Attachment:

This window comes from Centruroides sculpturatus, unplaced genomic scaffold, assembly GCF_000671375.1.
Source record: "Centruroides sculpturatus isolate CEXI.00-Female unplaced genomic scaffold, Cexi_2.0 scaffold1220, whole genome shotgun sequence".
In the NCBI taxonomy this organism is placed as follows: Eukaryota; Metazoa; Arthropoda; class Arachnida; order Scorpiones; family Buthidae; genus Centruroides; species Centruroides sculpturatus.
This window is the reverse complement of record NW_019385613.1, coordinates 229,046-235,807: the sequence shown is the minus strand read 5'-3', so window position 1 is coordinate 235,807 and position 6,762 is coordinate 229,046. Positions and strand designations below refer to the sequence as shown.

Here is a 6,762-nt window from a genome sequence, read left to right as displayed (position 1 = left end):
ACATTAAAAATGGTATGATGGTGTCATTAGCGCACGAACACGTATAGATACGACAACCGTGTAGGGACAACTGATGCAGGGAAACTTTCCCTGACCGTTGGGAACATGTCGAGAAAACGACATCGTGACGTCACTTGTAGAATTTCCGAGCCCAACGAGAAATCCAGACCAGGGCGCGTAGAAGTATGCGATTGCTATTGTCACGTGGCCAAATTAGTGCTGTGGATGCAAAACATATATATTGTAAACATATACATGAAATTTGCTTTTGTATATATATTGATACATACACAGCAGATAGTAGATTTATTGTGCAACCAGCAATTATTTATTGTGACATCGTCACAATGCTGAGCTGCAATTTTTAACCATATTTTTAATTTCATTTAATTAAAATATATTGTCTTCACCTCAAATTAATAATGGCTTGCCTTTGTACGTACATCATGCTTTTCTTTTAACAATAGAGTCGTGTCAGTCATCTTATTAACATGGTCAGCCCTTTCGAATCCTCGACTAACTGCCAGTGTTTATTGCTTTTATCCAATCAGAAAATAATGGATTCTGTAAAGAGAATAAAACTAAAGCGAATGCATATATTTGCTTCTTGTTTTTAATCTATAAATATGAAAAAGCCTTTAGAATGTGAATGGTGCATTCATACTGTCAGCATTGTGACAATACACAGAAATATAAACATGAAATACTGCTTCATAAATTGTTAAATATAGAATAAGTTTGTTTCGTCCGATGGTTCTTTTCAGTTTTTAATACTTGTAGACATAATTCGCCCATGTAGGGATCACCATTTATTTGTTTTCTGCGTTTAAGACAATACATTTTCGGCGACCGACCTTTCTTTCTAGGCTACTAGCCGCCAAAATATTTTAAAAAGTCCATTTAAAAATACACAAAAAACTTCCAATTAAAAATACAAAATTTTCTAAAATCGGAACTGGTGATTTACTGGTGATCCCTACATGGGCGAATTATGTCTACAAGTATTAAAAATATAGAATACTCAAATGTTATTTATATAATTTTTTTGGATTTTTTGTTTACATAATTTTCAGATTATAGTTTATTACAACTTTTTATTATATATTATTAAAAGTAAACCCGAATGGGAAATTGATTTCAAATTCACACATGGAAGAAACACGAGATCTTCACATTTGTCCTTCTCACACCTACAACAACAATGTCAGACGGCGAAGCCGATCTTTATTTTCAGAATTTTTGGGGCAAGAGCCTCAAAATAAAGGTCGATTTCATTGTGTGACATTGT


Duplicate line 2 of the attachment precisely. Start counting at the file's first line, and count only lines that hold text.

Source record: "Centruroides sculpturatus isolate CEXI.00-Female unplaced genomic scaffold, Cexi_2.0 scaffold1220, whole genome shotgun sequence".